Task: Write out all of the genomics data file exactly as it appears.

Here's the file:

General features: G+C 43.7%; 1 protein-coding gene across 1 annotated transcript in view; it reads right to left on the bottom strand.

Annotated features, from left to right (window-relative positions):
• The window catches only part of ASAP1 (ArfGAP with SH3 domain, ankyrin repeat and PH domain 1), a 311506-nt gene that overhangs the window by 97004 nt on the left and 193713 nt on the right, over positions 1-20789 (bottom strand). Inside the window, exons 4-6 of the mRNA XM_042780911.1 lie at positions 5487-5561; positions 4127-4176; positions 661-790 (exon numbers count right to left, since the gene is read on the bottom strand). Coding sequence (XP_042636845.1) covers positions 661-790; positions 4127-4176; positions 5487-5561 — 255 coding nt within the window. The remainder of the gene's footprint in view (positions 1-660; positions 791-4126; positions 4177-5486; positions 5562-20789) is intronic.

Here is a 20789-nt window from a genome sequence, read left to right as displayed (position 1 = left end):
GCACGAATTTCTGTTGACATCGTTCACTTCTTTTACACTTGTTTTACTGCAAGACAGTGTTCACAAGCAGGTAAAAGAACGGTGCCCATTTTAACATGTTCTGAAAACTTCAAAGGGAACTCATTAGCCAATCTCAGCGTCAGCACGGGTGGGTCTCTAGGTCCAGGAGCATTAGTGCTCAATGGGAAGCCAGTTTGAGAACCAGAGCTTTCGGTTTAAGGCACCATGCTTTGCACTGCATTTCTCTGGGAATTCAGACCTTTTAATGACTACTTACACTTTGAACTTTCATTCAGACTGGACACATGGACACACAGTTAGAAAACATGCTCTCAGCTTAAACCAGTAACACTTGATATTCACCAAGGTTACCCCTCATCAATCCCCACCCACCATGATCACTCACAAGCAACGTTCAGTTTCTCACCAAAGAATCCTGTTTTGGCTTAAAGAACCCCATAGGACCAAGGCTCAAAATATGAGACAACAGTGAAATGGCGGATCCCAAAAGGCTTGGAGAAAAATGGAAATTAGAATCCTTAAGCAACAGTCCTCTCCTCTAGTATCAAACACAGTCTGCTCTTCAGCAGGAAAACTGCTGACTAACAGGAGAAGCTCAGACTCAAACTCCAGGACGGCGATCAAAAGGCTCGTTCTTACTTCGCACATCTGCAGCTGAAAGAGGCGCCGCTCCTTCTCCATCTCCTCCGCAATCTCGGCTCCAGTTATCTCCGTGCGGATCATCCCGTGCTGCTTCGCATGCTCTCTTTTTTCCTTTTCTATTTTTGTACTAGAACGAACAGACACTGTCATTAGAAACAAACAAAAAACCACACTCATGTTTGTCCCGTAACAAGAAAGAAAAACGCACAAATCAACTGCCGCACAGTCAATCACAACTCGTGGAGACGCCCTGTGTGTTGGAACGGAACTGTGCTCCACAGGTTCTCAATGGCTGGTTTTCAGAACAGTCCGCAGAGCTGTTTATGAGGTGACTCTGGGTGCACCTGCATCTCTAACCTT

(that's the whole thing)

General features: G+C 43.7%; 1 protein-coding gene across 1 annotated transcript in view; it reads right to left on the bottom strand.

Annotated features, from left to right (window-relative positions):
• The window catches only part of ASAP1 (ArfGAP with SH3 domain, ankyrin repeat and PH domain 1), a 311506-nt gene that overhangs the window by 97004 nt on the left and 193713 nt on the right, over positions 1-20789 (bottom strand). Inside the window, exons 4-6 of the mRNA XM_042780911.1 lie at positions 5487-5561; positions 4127-4176; positions 661-790 (exon numbers count right to left, since the gene is read on the bottom strand). Coding sequence (XP_042636845.1) covers positions 661-790; positions 4127-4176; positions 5487-5561 — 255 coding nt within the window. The remainder of the gene's footprint in view (positions 1-660; positions 791-4126; positions 4177-5486; positions 5562-20789) is intronic.

Here is a 20789-nt window from a genome sequence, read left to right as displayed (position 1 = left end):
GCACGAATTTCTGTTGACATCGTTCACTTCTTTTACACTTGTTTTACTGCAAGACAGTGTTCACAAGCAGGTAAAAGAACGGTGCCCATTTTAACATGTTCTGAAAACTTCAAAGGGAACTCATTAGCCAATCTCAGCGTCAGCACGGGTGGGTCTCTAGGTCCAGGAGCATTAGTGCTCAATGGGAAGCCAGTTTGAGAACCAGAGCTTTCGGTTTAAGGCACCATGCTTTGCACTGCATTTCTCTGGGAATTCAGACCTTTTAATGACTACTTACACTTTGAACTTTCATTCAGACTGGACACATGGACACACAGTTAGAAAACATGCTCTCAGCTTAAACCAGTAACACTTGATATTCACCAAGGTTACCCCTCATCAATCCCCACCCACCATGATCACTCACAAGCAACGTTCAGTTTCTCACCAAAGAATCCTGTTTTGGCTTAAAGAACCCCATAGGACCAAGGCTCAAAATATGAGACAACAGTGAAATGGCGGATCCCAAAAGGCTTGGAGAAAAATGGAAATTAGAATCCTTAAGCAACAGTCCTCTCCTCTAGTATCAAACACAGTCTGCTCTTCAGCAGGAAAACTGCTGACTAACAGGAGAAGCTCAGACTCAAACTCCAGGACGGCGATCAAAAGGCTCGTTCTTACTTCGCACATCTGCAGCTGAAAGAGGCGCCGCTCCTTCTCCATCTCCTCCGCAATCTCGGCTCCAGTTATCTCCGTGCGGATCATCCCGTGCTGCTTCGCATGCTCTCTTTTTTCCTTTTCTATTTTTGTACTAGAACGAACAGACACTGTCATTAGAAACAAACAAAAAACCACACTCATGTTTGTCCCGTAACAAGAAAGAAAAACGCACAAATCAACTGCCGCACAGTCAATCACAACTCGTGGAGACGCCCTGTGTGTTGGAACGGAACTGTGCTCCACAGGTTCTCAATGGCTGGTTTTCAGAACAGTCCGCAGAGCTGTTTATGAGGTGACTCTGGGTGCACCTGCATCTCTAACCTT